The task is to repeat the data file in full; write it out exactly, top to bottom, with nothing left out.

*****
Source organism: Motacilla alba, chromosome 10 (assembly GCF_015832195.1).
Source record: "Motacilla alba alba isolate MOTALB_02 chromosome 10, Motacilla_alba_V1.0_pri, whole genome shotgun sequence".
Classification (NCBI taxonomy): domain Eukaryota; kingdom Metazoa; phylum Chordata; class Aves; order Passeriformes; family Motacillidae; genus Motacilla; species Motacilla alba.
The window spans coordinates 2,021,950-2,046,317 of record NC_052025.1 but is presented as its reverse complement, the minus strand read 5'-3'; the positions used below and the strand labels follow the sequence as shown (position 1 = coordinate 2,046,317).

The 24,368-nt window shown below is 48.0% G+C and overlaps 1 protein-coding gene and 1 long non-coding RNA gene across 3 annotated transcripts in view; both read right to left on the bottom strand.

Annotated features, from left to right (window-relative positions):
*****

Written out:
Source organism: Motacilla alba, chromosome 10 (assembly GCF_015832195.1).
Source record: "Motacilla alba alba isolate MOTALB_02 chromosome 10, Motacilla_alba_V1.0_pri, whole genome shotgun sequence".
Classification (NCBI taxonomy): domain Eukaryota; kingdom Metazoa; phylum Chordata; class Aves; order Passeriformes; family Motacillidae; genus Motacilla; species Motacilla alba.
The window spans coordinates 2,021,950-2,046,317 of record NC_052025.1 but is presented as its reverse complement, the minus strand read 5'-3'; the positions used below and the strand labels follow the sequence as shown (position 1 = coordinate 2,046,317).

The 24,368-nt window shown below is 48.0% G+C and overlaps 1 protein-coding gene and 1 long non-coding RNA gene across 3 annotated transcripts in view; both read right to left on the bottom strand.

Annotated features, from left to right (window-relative positions):